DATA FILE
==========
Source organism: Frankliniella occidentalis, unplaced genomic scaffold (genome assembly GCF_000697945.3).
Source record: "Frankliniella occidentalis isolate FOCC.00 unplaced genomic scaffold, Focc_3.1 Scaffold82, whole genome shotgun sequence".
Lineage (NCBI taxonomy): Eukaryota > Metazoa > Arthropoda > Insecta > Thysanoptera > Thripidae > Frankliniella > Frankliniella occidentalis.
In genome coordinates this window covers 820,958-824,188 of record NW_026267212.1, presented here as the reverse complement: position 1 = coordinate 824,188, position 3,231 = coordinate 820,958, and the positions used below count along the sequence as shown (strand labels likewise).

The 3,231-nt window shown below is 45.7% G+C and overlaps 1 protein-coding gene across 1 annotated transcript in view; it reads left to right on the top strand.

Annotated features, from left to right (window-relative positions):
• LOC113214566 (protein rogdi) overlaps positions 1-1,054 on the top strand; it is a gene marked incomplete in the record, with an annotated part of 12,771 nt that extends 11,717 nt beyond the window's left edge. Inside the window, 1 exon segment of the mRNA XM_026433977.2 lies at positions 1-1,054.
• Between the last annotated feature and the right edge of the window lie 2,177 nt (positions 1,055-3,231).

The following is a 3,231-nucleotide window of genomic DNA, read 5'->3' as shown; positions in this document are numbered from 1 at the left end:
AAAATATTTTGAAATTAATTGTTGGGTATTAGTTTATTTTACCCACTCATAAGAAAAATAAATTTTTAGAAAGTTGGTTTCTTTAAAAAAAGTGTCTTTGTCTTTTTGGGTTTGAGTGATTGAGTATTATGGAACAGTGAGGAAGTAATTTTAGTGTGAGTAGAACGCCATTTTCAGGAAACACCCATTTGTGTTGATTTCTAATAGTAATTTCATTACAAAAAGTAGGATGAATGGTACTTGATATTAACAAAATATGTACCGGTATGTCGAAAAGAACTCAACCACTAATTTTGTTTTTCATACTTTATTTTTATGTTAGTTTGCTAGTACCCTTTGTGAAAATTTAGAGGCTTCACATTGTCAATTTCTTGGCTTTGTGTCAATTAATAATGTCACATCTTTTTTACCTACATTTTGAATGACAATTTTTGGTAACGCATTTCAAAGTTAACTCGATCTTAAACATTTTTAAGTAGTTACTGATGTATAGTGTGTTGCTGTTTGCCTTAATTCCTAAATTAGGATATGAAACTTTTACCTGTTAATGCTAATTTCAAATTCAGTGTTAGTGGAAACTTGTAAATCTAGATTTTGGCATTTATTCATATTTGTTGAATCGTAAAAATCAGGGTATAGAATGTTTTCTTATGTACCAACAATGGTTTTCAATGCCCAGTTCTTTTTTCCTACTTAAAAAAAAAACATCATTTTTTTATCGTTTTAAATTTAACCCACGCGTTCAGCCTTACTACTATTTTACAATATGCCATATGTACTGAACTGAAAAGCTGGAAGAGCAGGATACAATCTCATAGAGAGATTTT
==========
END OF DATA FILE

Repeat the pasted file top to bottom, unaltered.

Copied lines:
Source organism: Frankliniella occidentalis, unplaced genomic scaffold (genome assembly GCF_000697945.3).
Source record: "Frankliniella occidentalis isolate FOCC.00 unplaced genomic scaffold, Focc_3.1 Scaffold82, whole genome shotgun sequence".
Lineage (NCBI taxonomy): Eukaryota > Metazoa > Arthropoda > Insecta > Thysanoptera > Thripidae > Frankliniella > Frankliniella occidentalis.
In genome coordinates this window covers 820,958-824,188 of record NW_026267212.1, presented here as the reverse complement: position 1 = coordinate 824,188, position 3,231 = coordinate 820,958, and the positions used below count along the sequence as shown (strand labels likewise).

The 3,231-nt window shown below is 45.7% G+C and overlaps 1 protein-coding gene across 1 annotated transcript in view; it reads left to right on the top strand.

Annotated features, from left to right (window-relative positions):
• LOC113214566 (protein rogdi) overlaps positions 1-1,054 on the top strand; it is a gene marked incomplete in the record, with an annotated part of 12,771 nt that extends 11,717 nt beyond the window's left edge. Inside the window, 1 exon segment of the mRNA XM_026433977.2 lies at positions 1-1,054.
• Between the last annotated feature and the right edge of the window lie 2,177 nt (positions 1,055-3,231).

The following is a 3,231-nucleotide window of genomic DNA, read 5'->3' as shown; positions in this document are numbered from 1 at the left end:
AAAATATTTTGAAATTAATTGTTGGGTATTAGTTTATTTTACCCACTCATAAGAAAAATAAATTTTTAGAAAGTTGGTTTCTTTAAAAAAAGTGTCTTTGTCTTTTTGGGTTTGAGTGATTGAGTATTATGGAACAGTGAGGAAGTAATTTTAGTGTGAGTAGAACGCCATTTTCAGGAAACACCCATTTGTGTTGATTTCTAATAGTAATTTCATTACAAAAAGTAGGATGAATGGTACTTGATATTAACAAAATATGTACCGGTATGTCGAAAAGAACTCAACCACTAATTTTGTTTTTCATACTTTATTTTTATGTTAGTTTGCTAGTACCCTTTGTGAAAATTTAGAGGCTTCACATTGTCAATTTCTTGGCTTTGTGTCAATTAATAATGTCACATCTTTTTTACCTACATTTTGAATGACAATTTTTGGTAACGCATTTCAAAGTTAACTCGATCTTAAACATTTTTAAGTAGTTACTGATGTATAGTGTGTTGCTGTTTGCCTTAATTCCTAAATTAGGATATGAAACTTTTACCTGTTAATGCTAATTTCAAATTCAGTGTTAGTGGAAACTTGTAAATCTAGATTTTGGCATTTATTCATATTTGTTGAATCGTAAAAATCAGGGTATAGAATGTTTTCTTATGTACCAACAATGGTTTTCAATGCCCAGTTCTTTTTTCCTACTTAAAAAAAAAACATCATTTTTTTATCGTTTTAAATTTAACCCACGCGTTCAGCCTTACTACTATTTTACAATATGCCATATGTACTGAACTGAAAAGCTGGAAGAGCAGGATACAATCTCATAGAGAGATTTT